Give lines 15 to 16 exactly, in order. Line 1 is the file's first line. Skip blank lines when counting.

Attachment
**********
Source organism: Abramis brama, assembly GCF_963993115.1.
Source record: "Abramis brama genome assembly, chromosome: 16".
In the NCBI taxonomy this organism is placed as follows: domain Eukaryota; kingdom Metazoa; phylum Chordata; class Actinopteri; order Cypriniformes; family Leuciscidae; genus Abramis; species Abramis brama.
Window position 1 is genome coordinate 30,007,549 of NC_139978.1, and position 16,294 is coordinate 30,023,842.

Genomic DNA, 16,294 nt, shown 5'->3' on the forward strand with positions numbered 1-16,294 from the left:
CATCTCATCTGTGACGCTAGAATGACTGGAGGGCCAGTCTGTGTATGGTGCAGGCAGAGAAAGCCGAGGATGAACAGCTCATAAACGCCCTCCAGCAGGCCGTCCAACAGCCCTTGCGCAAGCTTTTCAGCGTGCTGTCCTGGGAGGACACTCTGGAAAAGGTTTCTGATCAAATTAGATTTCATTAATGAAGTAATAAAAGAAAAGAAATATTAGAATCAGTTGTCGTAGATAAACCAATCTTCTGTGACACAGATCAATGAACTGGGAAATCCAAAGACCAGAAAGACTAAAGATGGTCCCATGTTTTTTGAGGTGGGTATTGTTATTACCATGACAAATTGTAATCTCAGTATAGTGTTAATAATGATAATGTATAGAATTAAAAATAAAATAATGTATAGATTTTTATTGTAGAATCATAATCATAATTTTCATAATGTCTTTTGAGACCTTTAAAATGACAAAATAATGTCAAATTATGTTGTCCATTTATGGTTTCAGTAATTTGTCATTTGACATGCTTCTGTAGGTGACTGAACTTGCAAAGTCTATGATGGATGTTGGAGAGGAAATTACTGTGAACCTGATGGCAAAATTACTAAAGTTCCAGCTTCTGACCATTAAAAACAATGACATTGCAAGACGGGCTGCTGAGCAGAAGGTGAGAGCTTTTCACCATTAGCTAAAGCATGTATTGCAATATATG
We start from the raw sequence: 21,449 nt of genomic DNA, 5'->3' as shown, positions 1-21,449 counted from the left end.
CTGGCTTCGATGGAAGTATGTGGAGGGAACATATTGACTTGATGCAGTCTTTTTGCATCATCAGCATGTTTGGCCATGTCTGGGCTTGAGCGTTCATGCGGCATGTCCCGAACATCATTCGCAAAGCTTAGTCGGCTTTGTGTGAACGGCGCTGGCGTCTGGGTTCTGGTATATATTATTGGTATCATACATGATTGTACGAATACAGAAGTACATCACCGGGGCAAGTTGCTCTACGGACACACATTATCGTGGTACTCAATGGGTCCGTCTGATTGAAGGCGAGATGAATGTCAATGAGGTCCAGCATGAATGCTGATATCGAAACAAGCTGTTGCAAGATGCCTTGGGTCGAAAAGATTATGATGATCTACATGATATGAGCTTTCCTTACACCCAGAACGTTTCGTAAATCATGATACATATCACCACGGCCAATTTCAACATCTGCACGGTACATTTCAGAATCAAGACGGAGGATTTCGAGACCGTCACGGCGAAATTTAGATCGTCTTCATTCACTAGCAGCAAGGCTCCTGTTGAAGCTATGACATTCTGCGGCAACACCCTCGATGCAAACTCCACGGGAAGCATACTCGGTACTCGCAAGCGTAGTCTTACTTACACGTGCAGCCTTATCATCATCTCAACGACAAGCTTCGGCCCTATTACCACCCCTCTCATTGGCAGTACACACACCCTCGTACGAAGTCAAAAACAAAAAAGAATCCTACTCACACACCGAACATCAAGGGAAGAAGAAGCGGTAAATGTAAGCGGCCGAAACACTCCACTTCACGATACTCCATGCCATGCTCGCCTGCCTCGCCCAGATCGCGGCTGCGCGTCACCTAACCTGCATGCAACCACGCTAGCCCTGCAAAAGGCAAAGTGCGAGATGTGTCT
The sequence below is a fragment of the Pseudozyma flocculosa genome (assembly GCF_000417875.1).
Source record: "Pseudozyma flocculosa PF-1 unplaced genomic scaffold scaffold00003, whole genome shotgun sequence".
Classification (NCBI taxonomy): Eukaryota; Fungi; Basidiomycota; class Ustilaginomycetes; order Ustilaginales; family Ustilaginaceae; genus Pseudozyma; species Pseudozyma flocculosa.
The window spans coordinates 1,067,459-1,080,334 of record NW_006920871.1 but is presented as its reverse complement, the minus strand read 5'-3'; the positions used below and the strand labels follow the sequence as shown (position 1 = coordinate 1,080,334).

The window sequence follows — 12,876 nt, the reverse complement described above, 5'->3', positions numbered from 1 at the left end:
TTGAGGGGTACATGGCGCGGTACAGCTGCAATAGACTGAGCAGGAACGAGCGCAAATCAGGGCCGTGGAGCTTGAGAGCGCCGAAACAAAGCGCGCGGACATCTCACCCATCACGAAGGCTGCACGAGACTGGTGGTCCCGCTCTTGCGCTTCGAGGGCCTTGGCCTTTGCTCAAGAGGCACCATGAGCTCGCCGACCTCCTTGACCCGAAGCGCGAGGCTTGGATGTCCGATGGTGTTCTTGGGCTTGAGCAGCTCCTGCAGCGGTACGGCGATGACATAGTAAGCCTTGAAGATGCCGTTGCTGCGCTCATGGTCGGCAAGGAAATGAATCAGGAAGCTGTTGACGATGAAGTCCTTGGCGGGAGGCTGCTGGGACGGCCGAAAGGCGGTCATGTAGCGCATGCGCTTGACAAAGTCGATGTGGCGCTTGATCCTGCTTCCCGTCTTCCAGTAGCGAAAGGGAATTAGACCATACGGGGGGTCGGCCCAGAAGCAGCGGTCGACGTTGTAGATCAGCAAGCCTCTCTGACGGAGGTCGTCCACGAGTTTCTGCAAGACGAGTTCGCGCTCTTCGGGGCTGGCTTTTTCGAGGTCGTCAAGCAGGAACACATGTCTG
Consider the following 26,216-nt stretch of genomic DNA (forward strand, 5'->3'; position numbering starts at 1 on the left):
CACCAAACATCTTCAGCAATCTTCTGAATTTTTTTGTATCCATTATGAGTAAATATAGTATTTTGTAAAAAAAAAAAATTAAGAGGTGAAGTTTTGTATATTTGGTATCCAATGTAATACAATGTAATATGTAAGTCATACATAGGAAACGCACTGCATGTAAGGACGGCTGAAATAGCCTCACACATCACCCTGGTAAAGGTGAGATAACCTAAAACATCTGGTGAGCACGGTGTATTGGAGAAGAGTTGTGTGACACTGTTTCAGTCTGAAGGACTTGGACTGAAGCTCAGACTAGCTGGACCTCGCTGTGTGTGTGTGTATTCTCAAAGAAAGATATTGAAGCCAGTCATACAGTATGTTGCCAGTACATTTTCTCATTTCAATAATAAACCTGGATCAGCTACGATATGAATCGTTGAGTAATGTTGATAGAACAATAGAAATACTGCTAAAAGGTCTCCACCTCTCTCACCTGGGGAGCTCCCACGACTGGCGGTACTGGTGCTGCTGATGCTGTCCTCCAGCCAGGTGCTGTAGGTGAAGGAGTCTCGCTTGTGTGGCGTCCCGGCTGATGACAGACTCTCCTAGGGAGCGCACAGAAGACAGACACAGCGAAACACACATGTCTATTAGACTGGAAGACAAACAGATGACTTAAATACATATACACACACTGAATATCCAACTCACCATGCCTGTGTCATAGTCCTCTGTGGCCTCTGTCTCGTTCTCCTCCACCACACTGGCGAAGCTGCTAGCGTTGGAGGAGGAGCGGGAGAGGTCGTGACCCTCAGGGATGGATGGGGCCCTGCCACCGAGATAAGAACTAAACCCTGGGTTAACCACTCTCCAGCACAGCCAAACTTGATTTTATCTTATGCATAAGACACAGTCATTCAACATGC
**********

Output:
Consider the following 26,216-nt stretch of genomic DNA (forward strand, 5'->3'; position numbering starts at 1 on the left):
CACCAAACATCTTCAGCAATCTTCTGAATTTTTTTGTATCCATTATGAGTAAATATAGTATTTTGTAAAAAAAAAAAATTAAGAGGTGAAGTTTTGTATATTTGGTATCCAATGTAATACAATGTAATATGTAAGTCATACATAGGAAACGCACTGCATGTAAGGACGGCTGAAATAGCCTCACACATCACCCTGGTAAAGGTGAGATAACCTAAAACATCTGGTGAGCACGGTGTATTGGAGAAGAGTTGTGTGACACTGTTTCAGTCTGAAGGACTTGGACTGAAGCTCAGACTAGCTGGACCTCGCTGTGTGTGTGTGTATTCTCAAAGAAAGATATTGAAGCCAGTCATACAGTATGTTGCCAGTACATTTTCTCATTTCAATAATAAACCTGGATCAGCTACGATATGAATCGTTGAGTAATGTTGATAGAACAATAGAAATACTGCTAAAAGGTCTCCACCTCTCTCACCTGGGGAGCTCCCACGACTGGCGGTACTGGTGCTGCTGATGCTGTCCTCCAGCCAGGTGCTGTAGGTGAAGGAGTCTCGCTTGTGTGGCGTCCCGGCTGATGACAGACTCTCCTAGGGAGCGCACAGAAGACAGACACAGCGAAACACACATGTCTATTAGACTGGAAGACAAACAGATGACTTAAATACATATACACACACTGAATATCCAACTCACCATGCCTGTGTCATAGTCCTCTGTGGCCTCTGTCTCGTTCTCCTCCACCACACTGGCGAAGCTGCTAGCGTTGGAGGAGGAGCGGGAGAGGTCGTGACCCTCAGGGATGGATGGGGCCCTGCCACCGAGATAAGAACTAAACCCTGGGTTAACCACTCTCCAGCACAGCCAAACTTGATTTTATCTTATGCATAAGACACAGTCATTCAACATGC